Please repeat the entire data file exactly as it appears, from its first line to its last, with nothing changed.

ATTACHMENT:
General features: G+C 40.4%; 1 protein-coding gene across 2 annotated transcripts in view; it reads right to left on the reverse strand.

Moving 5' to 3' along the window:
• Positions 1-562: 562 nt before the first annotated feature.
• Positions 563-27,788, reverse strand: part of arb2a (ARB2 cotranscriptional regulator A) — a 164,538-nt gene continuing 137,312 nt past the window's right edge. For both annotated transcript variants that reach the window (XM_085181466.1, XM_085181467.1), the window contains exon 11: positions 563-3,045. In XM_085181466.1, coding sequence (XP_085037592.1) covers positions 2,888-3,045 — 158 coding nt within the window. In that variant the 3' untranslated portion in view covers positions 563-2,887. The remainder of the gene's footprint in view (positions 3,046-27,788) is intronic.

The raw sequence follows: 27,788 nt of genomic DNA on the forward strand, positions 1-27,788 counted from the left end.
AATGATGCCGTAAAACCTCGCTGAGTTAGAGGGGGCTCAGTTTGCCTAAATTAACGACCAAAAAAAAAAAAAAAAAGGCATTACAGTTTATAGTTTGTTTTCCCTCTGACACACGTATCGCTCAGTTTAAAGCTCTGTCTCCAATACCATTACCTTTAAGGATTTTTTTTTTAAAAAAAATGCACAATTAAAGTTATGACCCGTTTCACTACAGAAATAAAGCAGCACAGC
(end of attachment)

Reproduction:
General features: G+C 40.4%; 1 protein-coding gene across 2 annotated transcripts in view; it reads right to left on the reverse strand.

Moving 5' to 3' along the window:
• Positions 1-562: 562 nt before the first annotated feature.
• Positions 563-27,788, reverse strand: part of arb2a (ARB2 cotranscriptional regulator A) — a 164,538-nt gene continuing 137,312 nt past the window's right edge. For both annotated transcript variants that reach the window (XM_085181466.1, XM_085181467.1), the window contains exon 11: positions 563-3,045. In XM_085181466.1, coding sequence (XP_085037592.1) covers positions 2,888-3,045 — 158 coding nt within the window. In that variant the 3' untranslated portion in view covers positions 563-2,887. The remainder of the gene's footprint in view (positions 3,046-27,788) is intronic.

The raw sequence follows: 27,788 nt of genomic DNA on the forward strand, positions 1-27,788 counted from the left end.
AATGATGCCGTAAAACCTCGCTGAGTTAGAGGGGGCTCAGTTTGCCTAAATTAACGACCAAAAAAAAAAAAAAAAAGGCATTACAGTTTATAGTTTGTTTTCCCTCTGACACACGTATCGCTCAGTTTAAAGCTCTGTCTCCAATACCATTACCTTTAAGGATTTTTTTTTTAAAAAAAATGCACAATTAAAGTTATGACCCGTTTCACTACAGAAATAAAGCAGCACAGC